Welcome back to the show. So, today's episode is super special. I have two leaders here for a panel conversation about a topic that we've been seeing discussed quite a lot, and it's about the topic around how to feel confident, knowing when is it time to go.
When is it time to leave a position or maybe an entire organization?
And the conversation was so good that it kept going - so enjoy this Part 1 of the conversation, and stay tuned for Part 2!
I think what's so important in that question is what is your five year plan, your 10 year plan for yourself personally? And then when you look at that and compare it to the role you're in today, is that serving you on that path to achieve that five or 10 year goal.
And I think what we also need and what Peloton Moms in Leadership does for us as a group, to be quite honest, is we need sounding boards. And those sounding boards need to be a diverse mix of people.
well, Hey there, I'm Liz St. Jean, and this is the RISE in Your Nine to Five podcast, where I help sensitive high performers who want to have meaningful and fulfilling careers, making an impact in the world. It's where strategy meets intuition to become a better leader with more joy, less stress and endless impact.
So let's break free from perfectionism, imposter thoughts, and that inner rule keeper that keeps you in a career comfort zone. It's time to become unapologetically you. And step into the life you were meant to live. We're going to talk presence, productivity, and having it all. Or as my four-year-old would say, we're going to take over the world.
So let's get to it.
Welcome back to the show. So, today's episode is super special. I have two leaders here for a panel conversation about a topic that we've been seeing discussed in a, in a private group we're in, in a private Facebook group. We're in, and it's about the topic around. how to feel confident, knowing when is it time to go right?
When is it time to leave a position or maybe an organization. And just before we hop, hop on to the topic, I wanna give a really special shout out to that group, to the Facebook group where I met these leaders. So it's a group called the Pean Moms in Leadership. It's a Facebook group and it's run by another leader named Melissa, and it's such a thoughtful group, so I wanted to give her a very special.
Shout out. She's done a really outstanding job in this group, creating a really safe space for people to meet and connect and have these leadership conversations. So Melissa, if you're listening, thank you so much. Okay. So moving on to the panel conversation. Let's start with some brief introductions. So Leslie, if you could introduce yourself first, and then Heather, we'll hear from.
Yep. Thank you for, uh, having me. My name is Leslie Rice and I've been in the risk management and insurance industry for about 17 years, uh, over three different companies and have had the for chance to, uh, have just gone through this over the past couple of years about knowing when to go. So timely, timely conversation.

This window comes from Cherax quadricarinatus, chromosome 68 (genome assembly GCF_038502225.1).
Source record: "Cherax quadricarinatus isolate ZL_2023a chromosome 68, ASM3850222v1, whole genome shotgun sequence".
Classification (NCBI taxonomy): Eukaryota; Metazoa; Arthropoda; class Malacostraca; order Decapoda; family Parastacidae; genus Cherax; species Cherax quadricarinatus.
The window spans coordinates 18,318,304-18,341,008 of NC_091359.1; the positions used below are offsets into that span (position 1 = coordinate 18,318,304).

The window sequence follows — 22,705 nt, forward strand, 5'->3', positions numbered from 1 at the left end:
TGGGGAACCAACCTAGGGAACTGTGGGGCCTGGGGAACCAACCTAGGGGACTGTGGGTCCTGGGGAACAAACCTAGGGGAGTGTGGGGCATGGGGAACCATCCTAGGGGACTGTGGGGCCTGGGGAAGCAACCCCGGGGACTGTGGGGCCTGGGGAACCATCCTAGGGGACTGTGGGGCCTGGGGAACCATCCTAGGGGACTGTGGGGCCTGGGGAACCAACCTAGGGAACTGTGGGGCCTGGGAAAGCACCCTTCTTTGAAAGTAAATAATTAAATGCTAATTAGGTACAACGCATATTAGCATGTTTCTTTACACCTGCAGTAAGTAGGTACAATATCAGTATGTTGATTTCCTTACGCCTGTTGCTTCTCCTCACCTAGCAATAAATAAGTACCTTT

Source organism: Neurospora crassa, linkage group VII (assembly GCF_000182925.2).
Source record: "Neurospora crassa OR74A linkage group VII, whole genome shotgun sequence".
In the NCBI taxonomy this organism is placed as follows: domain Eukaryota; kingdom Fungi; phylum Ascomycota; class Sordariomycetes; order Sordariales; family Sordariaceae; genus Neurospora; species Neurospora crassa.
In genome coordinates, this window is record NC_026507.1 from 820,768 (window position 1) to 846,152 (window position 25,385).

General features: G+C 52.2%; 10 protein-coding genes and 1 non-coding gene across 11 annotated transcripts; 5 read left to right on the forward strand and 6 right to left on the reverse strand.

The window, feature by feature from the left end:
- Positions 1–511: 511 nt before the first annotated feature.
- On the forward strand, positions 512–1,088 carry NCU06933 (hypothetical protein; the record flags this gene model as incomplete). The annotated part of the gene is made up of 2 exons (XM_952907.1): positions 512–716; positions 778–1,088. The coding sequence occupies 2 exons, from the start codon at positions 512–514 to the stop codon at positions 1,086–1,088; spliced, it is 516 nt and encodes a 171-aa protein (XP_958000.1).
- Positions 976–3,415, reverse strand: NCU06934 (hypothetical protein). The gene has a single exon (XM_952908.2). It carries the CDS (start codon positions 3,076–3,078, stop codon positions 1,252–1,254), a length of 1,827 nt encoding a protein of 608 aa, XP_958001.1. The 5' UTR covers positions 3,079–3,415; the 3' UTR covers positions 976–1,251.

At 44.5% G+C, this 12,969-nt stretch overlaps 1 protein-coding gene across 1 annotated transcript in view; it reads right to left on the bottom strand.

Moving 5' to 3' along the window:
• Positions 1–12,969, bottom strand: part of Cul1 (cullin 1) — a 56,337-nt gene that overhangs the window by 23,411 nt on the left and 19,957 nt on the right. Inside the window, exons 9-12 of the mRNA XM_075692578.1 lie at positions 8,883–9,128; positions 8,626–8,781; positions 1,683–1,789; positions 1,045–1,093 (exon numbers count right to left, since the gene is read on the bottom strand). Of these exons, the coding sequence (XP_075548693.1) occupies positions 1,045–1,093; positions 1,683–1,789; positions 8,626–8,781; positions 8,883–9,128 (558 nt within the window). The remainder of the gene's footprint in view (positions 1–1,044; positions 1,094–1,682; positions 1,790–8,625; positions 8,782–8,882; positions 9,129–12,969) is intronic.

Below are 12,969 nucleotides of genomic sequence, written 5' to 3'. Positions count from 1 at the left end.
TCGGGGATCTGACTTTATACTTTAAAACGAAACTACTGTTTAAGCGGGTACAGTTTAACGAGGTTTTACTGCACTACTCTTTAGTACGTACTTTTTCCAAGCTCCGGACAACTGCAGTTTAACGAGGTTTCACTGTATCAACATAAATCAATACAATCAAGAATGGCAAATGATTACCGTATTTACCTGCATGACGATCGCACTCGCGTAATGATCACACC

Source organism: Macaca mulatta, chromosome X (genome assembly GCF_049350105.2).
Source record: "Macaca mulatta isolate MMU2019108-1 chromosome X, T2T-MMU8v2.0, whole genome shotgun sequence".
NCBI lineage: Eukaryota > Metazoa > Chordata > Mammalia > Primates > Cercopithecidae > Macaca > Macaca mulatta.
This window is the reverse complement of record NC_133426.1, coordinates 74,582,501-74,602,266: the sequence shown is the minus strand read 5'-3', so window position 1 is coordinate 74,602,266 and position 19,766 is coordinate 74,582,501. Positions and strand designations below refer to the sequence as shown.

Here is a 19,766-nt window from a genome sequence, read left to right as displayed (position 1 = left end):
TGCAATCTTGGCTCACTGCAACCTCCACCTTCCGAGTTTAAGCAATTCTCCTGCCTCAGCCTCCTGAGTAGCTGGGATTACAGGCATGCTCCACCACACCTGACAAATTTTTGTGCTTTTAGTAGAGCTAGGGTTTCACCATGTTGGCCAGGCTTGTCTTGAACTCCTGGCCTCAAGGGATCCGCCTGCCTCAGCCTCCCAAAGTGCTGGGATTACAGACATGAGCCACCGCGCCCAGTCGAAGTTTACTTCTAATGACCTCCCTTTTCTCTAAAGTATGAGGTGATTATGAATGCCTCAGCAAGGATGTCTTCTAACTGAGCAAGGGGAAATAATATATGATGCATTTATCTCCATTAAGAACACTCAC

Thanks, Liz, uh, Heather King here. I've been in the tech industry for over 20 years, and I think this is a great conversation right now. We see it not only in the group that we're part of, but in just conversation generally as we're talking to colleagues or friends, really evaluating where and what they wanna do.
So I appreciate you hosting this today, Liz. Thank you.
Well, and thank you both of you so much for taking the time. I really appreciate hearing from you and I know that our listeners are gonna really love to hear what you have to say as well. So thank you very much. So let's jump right into the topic. And it really is about confidence in knowing when to go.
We see that coming up. It bubbles up for people quite a lot or how do I feel confident? Sometimes they might say, how do I know? When is it time to go? And quite often there's that undercurrent of confidence. So I'm curious to hear from the two of you, what are your, you know, initial thoughts, especially around like why confidence is so wrapped up in making this decision?
Oh, maybe I'll hear from Heather first and then Leslie.
Absolutely. You know, I love that question, but I feel like there's really two parts in there that I love to dis dissect and talk about. The first is when you talk about when is it time to go. Um, I think what's so important in that question is, having where you're going in the long run, what is your five year plan, your 10 year plan for yourself personally?
And then when you look at that and compare it to the role you're in today, whether it's the company or the position, is that serving you on that path you need to be on to achieve that five or 10 year goal. You know, it's just like putting in an address in the G P s. Sometimes you, you don't always know where you're going.
but if you have the g p s on, you know, your destination, it helps in that. That gives you the confidence to know when you think through that decision in that really angsty moment. Cuz let's be honest, sometimes when we're, we're evaluating that something's going on, right? You have a feeling or you've had something occur that you're just, it's not sitting right with you.
So you find yourself contemplating that, right? Plug in the gps, know your destination in five or 10 years and then. , did I get out of this what I needed to or is it time for me to move on so I can achieve what I need to to make sure I arrive where I wanna be? So for me, that's how I look at when is it time, uh, to really move on and find something that speaks to you more?